FIG. 5 is a perspective view of the upper portion of the femur, in which the view of the ball is partially cut away, showing the initial insertion of tool embodying the present invention;
FIG. 6 is a perspective view similar to FIG. 5, showing the partial extension of the cutting blades of the tool during the cutting operation;
FIG. 7 is a perspective view similar to FIG. 5, showing the use of forceps to insert the collapsed endoprosthesis into the femur;
FIG. 8 is a perspective view similar to FIG. 5, showing the femur showing the inflation and filling of the endoprosthesis;
FIG. 9 is a side elevation view, partially in cross section, of a tool according to the invention;
FIG. 10 is a fragmentary cross-sectional view showing the end portion of the tool shown in FIG. 9 with the cutting blades partially extended; and
FIG. 11 is a fragmentary cross-sectional view similar to FIG. 10, showing the cutting blades fully extended.
Referring to FIGS. 1-3, an endoprosthesis embodying the present invention is generally indicated by reference numeral 10. The endoprosthesis 10 is designed for use in the human hip. The endoprosthesis 10 is made of a flexible plastic material, and has a ball portion 12, a neck portion 14, and a body portion 16. The body portion 16 includes a trochanteric portion 18 and a stem portion 20. A hollow tube 22 projects from the bottom of the body portion 16 at a point opposite the ball portion 12. The tube 22 communicates with the interior of the endoprosthesis, as shown in FIG. 1.
Preferably, the endoprosthesis 10 will have a rough outer surface in order to help immobilize it within the femur, and to facilitate the engagement of the endoprosthesis with the surrounding tissue structure.
The endoprosthesis 10 can be installed using methods which are largely conventional, and which will be apparent to those skilled in the art. For example, a conventional "sunny side" incision can be made through the muscle, the hip dislocated, and the ball removed with a surgical saw. Because such a procedure involves considerable trauma to the patient, the technique described herein is preferred.
FIGS. 4-8 illustrate a preferred surgical procedure that may be used to install the endoprosthesis 10 with minimum trauma to the patient. Referring to FIGS. 4-6, in accordance with this method, the endoprosthesis 10 is installed by first making an incision 30 in the skin and tensor fascia adjacent the greater trochanter 32 and opposite the ball (not shown) of the femur 36. A pilot hole is then drilled with a guide pin (not shown) through the lateral cortex and the guide pin is passed through the center of the femoral neck. A larger portal is then drilled through the lateral cortex, centered on the pilot hole. Next, suitable x-ray equipment, such as a C-arm, is used to ensure proper centering of the guide pin in the head. A portal which is preferably about 0.5-1 inch in diameter is then drilled through the cortex. This portal should be as wide as the medullary space of the neck and should pass through the head of the ball. Up to this point, the procedure is well within the ability of those skilled in the art, and is similar to that used for compression head nailing for a fracture.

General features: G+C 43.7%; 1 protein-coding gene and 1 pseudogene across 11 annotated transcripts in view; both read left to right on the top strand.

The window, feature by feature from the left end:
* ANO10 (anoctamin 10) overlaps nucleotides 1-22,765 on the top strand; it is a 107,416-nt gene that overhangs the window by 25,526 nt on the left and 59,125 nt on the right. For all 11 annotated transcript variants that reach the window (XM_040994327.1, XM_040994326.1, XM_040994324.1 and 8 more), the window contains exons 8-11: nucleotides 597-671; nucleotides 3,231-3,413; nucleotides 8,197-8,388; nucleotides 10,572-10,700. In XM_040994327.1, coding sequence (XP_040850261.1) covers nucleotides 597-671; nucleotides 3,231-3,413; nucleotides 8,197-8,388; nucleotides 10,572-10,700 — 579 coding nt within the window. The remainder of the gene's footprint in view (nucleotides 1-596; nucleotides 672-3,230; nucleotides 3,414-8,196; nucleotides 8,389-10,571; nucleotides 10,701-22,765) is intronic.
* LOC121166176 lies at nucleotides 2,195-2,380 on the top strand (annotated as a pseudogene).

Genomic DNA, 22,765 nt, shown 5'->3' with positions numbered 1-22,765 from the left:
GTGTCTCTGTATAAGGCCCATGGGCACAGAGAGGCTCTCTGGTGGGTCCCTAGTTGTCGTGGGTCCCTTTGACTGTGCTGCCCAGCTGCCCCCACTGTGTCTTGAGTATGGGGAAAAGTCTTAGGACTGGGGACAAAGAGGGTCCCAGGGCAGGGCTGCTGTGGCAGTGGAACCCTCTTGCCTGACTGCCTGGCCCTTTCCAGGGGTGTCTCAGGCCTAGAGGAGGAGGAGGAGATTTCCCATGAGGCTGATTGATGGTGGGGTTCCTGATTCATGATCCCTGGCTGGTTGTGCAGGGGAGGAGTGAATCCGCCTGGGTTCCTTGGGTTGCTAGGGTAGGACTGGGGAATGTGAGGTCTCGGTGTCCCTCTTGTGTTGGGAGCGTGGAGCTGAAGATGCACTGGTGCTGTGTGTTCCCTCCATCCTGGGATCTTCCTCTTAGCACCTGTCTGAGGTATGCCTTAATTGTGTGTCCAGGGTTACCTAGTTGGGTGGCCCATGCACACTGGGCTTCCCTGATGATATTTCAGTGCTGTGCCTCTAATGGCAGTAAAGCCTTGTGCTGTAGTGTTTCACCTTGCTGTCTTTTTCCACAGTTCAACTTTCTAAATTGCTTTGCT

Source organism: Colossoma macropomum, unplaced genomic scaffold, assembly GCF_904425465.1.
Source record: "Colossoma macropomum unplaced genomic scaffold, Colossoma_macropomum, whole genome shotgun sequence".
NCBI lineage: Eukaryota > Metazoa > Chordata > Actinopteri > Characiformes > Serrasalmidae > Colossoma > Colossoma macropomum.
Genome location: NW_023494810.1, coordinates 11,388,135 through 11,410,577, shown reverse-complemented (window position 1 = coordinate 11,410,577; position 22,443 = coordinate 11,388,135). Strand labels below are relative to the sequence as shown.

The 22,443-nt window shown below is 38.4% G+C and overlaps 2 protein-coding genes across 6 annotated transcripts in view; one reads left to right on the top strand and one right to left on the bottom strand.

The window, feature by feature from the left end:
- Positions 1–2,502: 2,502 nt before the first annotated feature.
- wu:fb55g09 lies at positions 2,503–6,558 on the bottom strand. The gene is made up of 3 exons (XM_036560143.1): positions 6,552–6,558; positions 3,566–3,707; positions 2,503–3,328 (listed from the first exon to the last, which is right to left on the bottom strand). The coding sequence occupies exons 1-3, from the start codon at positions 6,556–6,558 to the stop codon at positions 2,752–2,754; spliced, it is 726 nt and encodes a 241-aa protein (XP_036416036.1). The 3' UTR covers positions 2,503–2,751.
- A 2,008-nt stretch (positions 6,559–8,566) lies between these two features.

The next step in the installation procedure is the removal of the ball. As previously stated, this step may be accomplished by conventional techniques. However, while the neck is also conventionally removed, when using the endoprosthesis of the present invention, as much as possible of the neck should be preserved. In accordance with the preferred installation procedure, the novel tool of the present invention, generally indicated by reference numeral 40, is employed.
The detail of the tool 40 is best seen in FIGS. 9-11. The tool 40 includes a hollow, rotatable shaft 42 having a first end 44 and a second end 46. An inner drive pin 48 moves longitudinally within the shaft 42. The drive pin 48 incorporates a piston 50 which fits closely within the shaft 42 in order to provide for hydraulic actuation of the pin 48 while permitting the passage of liquid for irrigation as hereinafter described.